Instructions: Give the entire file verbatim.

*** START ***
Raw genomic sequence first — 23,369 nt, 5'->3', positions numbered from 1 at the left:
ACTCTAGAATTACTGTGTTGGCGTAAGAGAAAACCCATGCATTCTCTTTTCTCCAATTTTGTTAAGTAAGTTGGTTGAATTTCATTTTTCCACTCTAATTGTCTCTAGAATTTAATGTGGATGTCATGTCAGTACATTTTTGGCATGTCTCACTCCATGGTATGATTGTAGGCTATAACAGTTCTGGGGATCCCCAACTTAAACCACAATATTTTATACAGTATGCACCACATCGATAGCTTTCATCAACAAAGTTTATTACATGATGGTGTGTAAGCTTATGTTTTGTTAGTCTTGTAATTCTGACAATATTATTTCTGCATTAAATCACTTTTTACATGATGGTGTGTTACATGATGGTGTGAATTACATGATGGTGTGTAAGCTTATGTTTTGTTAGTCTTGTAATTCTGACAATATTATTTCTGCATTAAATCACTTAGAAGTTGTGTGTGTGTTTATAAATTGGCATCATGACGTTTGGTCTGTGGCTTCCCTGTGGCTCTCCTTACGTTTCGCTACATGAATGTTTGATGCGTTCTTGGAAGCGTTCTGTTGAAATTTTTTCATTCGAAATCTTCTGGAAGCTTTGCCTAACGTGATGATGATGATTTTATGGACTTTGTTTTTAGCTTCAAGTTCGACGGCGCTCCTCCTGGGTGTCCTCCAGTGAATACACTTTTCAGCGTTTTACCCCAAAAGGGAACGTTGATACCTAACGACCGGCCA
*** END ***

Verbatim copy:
Raw genomic sequence first — 23,369 nt, 5'->3', positions numbered from 1 at the left:
ACTCTAGAATTACTGTGTTGGCGTAAGAGAAAACCCATGCATTCTCTTTTCTCCAATTTTGTTAAGTAAGTTGGTTGAATTTCATTTTTCCACTCTAATTGTCTCTAGAATTTAATGTGGATGTCATGTCAGTACATTTTTGGCATGTCTCACTCCATGGTATGATTGTAGGCTATAACAGTTCTGGGGATCCCCAACTTAAACCACAATATTTTATACAGTATGCACCACATCGATAGCTTTCATCAACAAAGTTTATTACATGATGGTGTGTAAGCTTATGTTTTGTTAGTCTTGTAATTCTGACAATATTATTTCTGCATTAAATCACTTTTTACATGATGGTGTGTTACATGATGGTGTGAATTACATGATGGTGTGTAAGCTTATGTTTTGTTAGTCTTGTAATTCTGACAATATTATTTCTGCATTAAATCACTTAGAAGTTGTGTGTGTGTTTATAAATTGGCATCATGACGTTTGGTCTGTGGCTTCCCTGTGGCTCTCCTTACGTTTCGCTACATGAATGTTTGATGCGTTCTTGGAAGCGTTCTGTTGAAATTTTTTCATTCGAAATCTTCTGGAAGCTTTGCCTAACGTGATGATGATGATTTTATGGACTTTGTTTTTAGCTTCAAGTTCGACGGCGCTCCTCCTGGGTGTCCTCCAGTGAATACACTTTTCAGCGTTTTACCCCAAAAGGGAACGTTGATACCTAACGACCGGCCA